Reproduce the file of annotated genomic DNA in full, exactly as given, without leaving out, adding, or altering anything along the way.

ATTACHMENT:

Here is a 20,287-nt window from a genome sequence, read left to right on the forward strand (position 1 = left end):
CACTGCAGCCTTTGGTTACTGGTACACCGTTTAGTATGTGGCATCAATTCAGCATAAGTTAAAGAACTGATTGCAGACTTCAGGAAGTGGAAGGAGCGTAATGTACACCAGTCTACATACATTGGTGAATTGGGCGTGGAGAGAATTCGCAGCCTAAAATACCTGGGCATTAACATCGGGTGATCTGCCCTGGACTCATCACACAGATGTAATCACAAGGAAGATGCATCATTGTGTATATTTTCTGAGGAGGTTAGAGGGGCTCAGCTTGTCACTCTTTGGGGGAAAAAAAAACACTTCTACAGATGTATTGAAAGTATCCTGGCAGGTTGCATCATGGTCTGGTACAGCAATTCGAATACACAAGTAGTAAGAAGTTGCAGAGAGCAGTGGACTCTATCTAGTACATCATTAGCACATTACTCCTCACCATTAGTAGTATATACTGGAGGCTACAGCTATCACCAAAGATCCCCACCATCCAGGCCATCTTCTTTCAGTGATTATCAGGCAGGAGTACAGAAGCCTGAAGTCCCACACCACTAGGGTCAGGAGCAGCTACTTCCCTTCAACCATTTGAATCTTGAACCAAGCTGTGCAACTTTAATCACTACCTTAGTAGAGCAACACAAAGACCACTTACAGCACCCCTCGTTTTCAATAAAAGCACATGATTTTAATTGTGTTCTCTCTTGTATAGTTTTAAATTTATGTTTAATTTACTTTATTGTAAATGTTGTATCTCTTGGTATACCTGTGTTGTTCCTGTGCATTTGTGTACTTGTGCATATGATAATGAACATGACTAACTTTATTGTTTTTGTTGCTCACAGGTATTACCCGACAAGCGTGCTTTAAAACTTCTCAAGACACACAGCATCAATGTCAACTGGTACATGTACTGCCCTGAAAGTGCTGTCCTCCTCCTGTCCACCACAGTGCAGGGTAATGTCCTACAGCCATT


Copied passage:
Here is a 20,287-nt window from a genome sequence, read left to right on the forward strand (position 1 = left end):
CACTGCAGCCTTTGGTTACTGGTACACCGTTTAGTATGTGGCATCAATTCAGCATAAGTTAAAGAACTGATTGCAGACTTCAGGAAGTGGAAGGAGCGTAATGTACACCAGTCTACATACATTGGTGAATTGGGCGTGGAGAGAATTCGCAGCCTAAAATACCTGGGCATTAACATCGGGTGATCTGCCCTGGACTCATCACACAGATGTAATCACAAGGAAGATGCATCATTGTGTATATTTTCTGAGGAGGTTAGAGGGGCTCAGCTTGTCACTCTTTGGGGGAAAAAAAAACACTTCTACAGATGTATTGAAAGTATCCTGGCAGGTTGCATCATGGTCTGGTACAGCAATTCGAATACACAAGTAGTAAGAAGTTGCAGAGAGCAGTGGACTCTATCTAGTACATCATTAGCACATTACTCCTCACCATTAGTAGTATATACTGGAGGCTACAGCTATCACCAAAGATCCCCACCATCCAGGCCATCTTCTTTCAGTGATTATCAGGCAGGAGTACAGAAGCCTGAAGTCCCACACCACTAGGGTCAGGAGCAGCTACTTCCCTTCAACCATTTGAATCTTGAACCAAGCTGTGCAACTTTAATCACTACCTTAGTAGAGCAACACAAAGACCACTTACAGCACCCCTCGTTTTCAATAAAAGCACATGATTTTAATTGTGTTCTCTCTTGTATAGTTTTAAATTTATGTTTAATTTACTTTATTGTAAATGTTGTATCTCTTGGTATACCTGTGTTGTTCCTGTGCATTTGTGTACTTGTGCATATGATAATGAACATGACTAACTTTATTGTTTTTGTTGCTCACAGGTATTACCCGACAAGCGTGCTTTAAAACTTCTCAAGACACACAGCATCAATGTCAACTGGTACATGTACTGCCCTGAAAGTGCTGTCCTCCTCCTGTCCACCACAGTGCAGGGTAATGTCCTACAGCCATT